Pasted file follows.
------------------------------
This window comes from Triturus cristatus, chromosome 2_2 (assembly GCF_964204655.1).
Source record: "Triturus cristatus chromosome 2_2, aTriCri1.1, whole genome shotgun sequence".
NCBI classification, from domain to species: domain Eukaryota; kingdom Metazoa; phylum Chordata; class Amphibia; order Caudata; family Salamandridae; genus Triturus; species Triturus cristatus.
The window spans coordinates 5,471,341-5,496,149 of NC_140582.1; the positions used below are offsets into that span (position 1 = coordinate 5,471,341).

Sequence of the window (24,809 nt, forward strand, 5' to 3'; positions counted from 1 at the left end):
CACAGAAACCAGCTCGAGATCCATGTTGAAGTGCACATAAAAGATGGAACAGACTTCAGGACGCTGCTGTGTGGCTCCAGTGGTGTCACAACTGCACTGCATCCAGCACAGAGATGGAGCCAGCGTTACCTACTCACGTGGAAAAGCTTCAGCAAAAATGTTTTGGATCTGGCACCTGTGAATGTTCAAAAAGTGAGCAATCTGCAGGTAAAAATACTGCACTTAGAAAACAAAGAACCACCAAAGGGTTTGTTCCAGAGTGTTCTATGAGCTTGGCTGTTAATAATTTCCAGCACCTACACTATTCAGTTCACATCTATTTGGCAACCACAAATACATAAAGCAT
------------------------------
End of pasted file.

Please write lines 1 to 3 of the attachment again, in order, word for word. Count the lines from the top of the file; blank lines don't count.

This window comes from Triturus cristatus, chromosome 2_2 (assembly GCF_964204655.1).
Source record: "Triturus cristatus chromosome 2_2, aTriCri1.1, whole genome shotgun sequence".
NCBI classification, from domain to species: domain Eukaryota; kingdom Metazoa; phylum Chordata; class Amphibia; order Caudata; family Salamandridae; genus Triturus; species Triturus cristatus.